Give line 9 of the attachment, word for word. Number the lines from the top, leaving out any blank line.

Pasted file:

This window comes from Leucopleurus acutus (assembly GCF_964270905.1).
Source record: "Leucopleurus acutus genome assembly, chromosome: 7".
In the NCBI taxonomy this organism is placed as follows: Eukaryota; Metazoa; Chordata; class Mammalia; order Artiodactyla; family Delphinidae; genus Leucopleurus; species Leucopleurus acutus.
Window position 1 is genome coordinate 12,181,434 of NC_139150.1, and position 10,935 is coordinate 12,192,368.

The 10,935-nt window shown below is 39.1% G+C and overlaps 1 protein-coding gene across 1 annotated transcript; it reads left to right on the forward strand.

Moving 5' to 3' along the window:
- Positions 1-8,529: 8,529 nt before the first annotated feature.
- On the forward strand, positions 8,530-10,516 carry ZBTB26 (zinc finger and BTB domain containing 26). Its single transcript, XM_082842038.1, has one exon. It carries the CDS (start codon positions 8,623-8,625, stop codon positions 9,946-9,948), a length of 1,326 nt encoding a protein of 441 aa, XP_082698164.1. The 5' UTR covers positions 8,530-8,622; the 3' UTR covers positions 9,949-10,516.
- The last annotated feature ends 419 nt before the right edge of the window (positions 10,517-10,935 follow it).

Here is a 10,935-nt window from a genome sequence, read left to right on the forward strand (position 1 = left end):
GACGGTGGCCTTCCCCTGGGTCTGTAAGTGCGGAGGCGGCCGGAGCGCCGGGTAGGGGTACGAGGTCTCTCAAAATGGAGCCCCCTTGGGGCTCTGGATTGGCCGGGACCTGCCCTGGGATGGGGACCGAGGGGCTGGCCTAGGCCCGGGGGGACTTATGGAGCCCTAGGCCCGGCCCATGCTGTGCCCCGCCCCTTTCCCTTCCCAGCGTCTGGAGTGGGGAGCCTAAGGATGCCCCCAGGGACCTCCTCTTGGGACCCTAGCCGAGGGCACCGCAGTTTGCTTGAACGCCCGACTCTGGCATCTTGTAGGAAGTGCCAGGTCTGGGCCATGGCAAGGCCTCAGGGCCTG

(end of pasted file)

- The last annotated feature ends 419 nt before the right edge of the window (positions 10,517-10,935 follow it).